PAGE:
A set of 19th century drawings made by a teenage Queen Victoria will be put up for sale at the Old Master, British and European Pictures auction in Roseberys, London next week.

A few of the sketches were made when the royal – who reigned from 1837 until her death in 1901 – was still a princess and just 14 years old.

Dated July 1833, the drawings depict a knight, a woman, and a veiled woman on a horseback.

The fourth drawing was made a year after she ascended the throne, and depicted a woman sitting with a crown and sash, similar to herself, with the inscription: “by Her Majesty.”

Charlotte Russell, Head of Sales at the auction house, said: “These slightly early drawings show that maybe she was still learning a lot, that she was still honing her craft.”

“She was very curious and keen as an artist,” Russell told CNN.

Roseberys set an estimated sale price of £1,500 to £2,500 ($AU2853 to $4755) for the album with the four sketches, as well as works by other artists.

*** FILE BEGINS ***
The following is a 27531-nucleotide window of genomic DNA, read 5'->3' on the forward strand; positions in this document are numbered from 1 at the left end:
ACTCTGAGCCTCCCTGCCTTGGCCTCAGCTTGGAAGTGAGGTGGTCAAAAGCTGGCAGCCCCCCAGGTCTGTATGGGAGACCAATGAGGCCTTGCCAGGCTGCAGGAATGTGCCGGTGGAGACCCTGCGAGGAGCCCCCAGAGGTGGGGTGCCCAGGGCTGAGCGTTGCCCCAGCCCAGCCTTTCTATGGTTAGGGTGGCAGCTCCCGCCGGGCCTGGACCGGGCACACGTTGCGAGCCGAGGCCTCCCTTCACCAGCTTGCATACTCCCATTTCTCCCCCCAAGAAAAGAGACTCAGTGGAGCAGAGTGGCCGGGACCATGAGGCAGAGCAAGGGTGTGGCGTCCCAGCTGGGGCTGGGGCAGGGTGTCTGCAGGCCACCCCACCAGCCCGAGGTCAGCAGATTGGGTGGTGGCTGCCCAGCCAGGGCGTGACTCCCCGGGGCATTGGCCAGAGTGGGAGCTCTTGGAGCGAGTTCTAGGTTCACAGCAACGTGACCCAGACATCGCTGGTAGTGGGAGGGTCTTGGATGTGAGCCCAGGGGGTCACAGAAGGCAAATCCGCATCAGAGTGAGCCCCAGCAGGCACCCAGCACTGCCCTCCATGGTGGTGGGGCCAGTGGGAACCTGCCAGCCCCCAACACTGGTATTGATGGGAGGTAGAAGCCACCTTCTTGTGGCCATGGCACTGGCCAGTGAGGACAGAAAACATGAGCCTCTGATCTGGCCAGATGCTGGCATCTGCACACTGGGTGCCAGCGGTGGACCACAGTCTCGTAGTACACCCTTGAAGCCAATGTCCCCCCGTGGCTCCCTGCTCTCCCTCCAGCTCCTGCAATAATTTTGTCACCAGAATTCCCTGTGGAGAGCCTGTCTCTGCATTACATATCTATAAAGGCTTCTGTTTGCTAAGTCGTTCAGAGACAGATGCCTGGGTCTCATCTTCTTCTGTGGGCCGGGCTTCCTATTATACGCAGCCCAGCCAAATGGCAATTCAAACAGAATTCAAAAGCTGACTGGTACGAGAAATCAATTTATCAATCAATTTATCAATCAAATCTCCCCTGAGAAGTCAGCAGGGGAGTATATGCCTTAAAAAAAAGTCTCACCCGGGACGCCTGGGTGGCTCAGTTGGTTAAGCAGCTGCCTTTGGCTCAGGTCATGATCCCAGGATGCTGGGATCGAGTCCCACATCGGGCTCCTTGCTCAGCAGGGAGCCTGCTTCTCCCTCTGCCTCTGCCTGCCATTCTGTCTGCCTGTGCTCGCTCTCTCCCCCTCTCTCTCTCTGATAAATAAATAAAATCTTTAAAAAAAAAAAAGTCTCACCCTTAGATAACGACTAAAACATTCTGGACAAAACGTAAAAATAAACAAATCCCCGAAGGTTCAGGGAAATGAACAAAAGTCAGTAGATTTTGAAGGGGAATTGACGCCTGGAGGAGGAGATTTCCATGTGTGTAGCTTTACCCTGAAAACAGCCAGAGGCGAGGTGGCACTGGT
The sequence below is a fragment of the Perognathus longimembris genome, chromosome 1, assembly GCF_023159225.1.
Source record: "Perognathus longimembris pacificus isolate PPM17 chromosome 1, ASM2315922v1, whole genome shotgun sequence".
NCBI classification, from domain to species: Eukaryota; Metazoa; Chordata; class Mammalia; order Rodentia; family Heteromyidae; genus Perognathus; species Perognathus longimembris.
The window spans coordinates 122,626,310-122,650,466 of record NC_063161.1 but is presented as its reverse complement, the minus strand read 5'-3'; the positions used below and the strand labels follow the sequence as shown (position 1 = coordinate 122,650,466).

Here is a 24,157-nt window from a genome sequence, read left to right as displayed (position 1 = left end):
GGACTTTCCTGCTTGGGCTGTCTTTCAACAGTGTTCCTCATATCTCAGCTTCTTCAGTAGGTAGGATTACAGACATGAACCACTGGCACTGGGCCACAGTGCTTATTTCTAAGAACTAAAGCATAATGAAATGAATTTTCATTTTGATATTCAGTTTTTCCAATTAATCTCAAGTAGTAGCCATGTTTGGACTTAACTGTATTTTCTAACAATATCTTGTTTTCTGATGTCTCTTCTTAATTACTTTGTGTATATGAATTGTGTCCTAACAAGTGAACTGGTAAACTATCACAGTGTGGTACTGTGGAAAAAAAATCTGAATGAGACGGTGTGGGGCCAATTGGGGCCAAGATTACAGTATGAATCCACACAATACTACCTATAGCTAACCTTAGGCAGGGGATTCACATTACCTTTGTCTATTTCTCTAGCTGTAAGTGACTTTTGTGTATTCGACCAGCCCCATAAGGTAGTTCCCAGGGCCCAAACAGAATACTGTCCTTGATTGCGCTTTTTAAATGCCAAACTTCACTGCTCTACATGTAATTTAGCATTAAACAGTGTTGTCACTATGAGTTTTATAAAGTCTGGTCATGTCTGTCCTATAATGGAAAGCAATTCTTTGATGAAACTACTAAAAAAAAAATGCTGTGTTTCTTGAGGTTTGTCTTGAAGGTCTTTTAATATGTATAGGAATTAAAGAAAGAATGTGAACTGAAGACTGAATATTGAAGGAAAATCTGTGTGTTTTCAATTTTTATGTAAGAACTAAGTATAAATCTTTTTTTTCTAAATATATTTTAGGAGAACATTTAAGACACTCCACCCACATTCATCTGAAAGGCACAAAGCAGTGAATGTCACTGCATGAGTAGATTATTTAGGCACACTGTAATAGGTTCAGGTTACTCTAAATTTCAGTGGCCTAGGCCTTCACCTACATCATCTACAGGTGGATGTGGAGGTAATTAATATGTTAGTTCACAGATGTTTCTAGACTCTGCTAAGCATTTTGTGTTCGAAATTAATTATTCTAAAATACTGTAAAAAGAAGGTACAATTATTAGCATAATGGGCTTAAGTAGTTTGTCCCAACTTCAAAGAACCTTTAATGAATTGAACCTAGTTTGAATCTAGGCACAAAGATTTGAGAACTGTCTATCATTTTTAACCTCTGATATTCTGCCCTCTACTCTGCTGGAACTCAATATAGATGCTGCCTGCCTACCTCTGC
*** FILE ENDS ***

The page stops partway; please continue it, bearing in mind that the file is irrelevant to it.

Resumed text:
Russel added that the album was likely assembled by Augusta Hayter, daughter-in-law of George Hayter, who was the Queen’s court painter and painted her coronation portrait.

The album also features royal ephemera, including an invitation to the coronation of King George IV at Westminster Abbey in 1821.

“I’m interested to see how it performs,” Russell said.

Queen Victoria was very passionate about art, receiving her first drawing lesson at just eight years old.

She went on to be tutored by renowned artists like Edwin Landseer, William Leighton Leitch and Franz Xaver Winterhalter.

“She is known to have experimented quite a lot with different subjects,” Russel said, adding that Victoria would make “little sketches of costumes of people in the areas” where she travelled.

Images: Roseberys Fine Art Auctioneers & Valuers via CNN/ Shutterstock

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